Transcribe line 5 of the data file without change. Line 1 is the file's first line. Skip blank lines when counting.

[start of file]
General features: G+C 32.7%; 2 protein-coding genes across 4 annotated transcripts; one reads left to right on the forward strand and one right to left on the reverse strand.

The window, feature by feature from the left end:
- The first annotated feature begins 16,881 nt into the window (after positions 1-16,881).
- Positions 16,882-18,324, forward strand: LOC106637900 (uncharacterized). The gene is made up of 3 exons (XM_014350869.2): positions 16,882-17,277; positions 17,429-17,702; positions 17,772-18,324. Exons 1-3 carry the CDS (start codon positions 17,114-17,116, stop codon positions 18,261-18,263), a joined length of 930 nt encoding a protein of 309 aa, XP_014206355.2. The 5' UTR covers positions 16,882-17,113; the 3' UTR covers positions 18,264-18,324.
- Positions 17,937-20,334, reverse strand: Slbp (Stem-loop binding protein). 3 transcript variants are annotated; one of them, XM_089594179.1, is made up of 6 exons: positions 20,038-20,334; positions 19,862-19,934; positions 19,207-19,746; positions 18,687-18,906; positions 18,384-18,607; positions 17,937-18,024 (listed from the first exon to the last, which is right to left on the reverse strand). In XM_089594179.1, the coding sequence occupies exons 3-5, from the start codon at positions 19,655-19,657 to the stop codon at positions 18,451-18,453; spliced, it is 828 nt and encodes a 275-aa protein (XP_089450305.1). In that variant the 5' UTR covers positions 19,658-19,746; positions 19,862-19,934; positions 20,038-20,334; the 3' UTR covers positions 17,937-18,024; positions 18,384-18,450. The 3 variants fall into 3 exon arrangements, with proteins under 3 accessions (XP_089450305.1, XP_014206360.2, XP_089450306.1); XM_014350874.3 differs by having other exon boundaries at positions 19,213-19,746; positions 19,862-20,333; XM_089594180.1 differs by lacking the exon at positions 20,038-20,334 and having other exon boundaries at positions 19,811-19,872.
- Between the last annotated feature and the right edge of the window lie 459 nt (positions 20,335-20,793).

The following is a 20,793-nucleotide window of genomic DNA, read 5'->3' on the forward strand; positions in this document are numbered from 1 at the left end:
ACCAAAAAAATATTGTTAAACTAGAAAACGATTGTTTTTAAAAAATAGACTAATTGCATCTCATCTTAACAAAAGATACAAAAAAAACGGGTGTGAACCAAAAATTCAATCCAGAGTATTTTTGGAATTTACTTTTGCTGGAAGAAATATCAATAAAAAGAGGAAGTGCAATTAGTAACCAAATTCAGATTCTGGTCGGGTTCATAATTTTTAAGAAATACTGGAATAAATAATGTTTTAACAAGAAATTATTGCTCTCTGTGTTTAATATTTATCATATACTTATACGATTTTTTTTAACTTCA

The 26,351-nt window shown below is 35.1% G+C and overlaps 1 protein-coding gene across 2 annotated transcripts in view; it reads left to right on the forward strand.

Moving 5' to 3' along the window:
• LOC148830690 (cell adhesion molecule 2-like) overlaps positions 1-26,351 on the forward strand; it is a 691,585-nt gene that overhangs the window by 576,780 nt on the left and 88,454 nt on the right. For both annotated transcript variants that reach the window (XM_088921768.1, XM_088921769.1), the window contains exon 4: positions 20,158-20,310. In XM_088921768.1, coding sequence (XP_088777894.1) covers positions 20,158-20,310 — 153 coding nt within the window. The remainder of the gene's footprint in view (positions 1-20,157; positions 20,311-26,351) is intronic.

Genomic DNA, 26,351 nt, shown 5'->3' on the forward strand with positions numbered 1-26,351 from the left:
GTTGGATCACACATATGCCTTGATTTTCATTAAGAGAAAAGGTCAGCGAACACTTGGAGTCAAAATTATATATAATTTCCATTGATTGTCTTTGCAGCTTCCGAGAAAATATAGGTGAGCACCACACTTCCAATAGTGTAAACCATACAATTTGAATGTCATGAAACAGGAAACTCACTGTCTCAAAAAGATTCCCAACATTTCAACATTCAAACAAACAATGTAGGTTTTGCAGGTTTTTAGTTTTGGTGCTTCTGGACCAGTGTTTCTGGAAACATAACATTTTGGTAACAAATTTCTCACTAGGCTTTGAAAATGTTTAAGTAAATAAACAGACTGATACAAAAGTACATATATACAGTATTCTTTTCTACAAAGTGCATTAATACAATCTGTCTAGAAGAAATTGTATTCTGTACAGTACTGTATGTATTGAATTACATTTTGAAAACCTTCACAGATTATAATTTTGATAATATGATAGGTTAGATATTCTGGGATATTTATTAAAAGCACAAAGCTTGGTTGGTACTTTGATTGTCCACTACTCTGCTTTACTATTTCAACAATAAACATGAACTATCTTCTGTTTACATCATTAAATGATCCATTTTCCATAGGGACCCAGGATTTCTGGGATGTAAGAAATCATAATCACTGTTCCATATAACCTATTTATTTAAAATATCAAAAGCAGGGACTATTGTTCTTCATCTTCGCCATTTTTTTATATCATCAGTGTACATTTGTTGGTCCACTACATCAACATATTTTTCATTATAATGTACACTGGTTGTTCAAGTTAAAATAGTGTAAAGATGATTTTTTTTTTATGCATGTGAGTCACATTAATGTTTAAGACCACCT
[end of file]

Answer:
- Positions 17,937-20,334, reverse strand: Slbp (Stem-loop binding protein). 3 transcript variants are annotated; one of them, XM_089594179.1, is made up of 6 exons: positions 20,038-20,334; positions 19,862-19,934; positions 19,207-19,746; positions 18,687-18,906; positions 18,384-18,607; positions 17,937-18,024 (listed from the first exon to the last, which is right to left on the reverse strand). In XM_089594179.1, the coding sequence occupies exons 3-5, from the start codon at positions 19,655-19,657 to the stop codon at positions 18,451-18,453; spliced, it is 828 nt and encodes a 275-aa protein (XP_089450305.1). In that variant the 5' UTR covers positions 19,658-19,746; positions 19,862-19,934; positions 20,038-20,334; the 3' UTR covers positions 17,937-18,024; positions 18,384-18,450. The 3 variants fall into 3 exon arrangements, with proteins under 3 accessions (XP_089450305.1, XP_014206360.2, XP_089450306.1); XM_014350874.3 differs by having other exon boundaries at positions 19,213-19,746; positions 19,862-20,333; XM_089594180.1 differs by lacking the exon at positions 20,038-20,334 and having other exon boundaries at positions 19,811-19,872.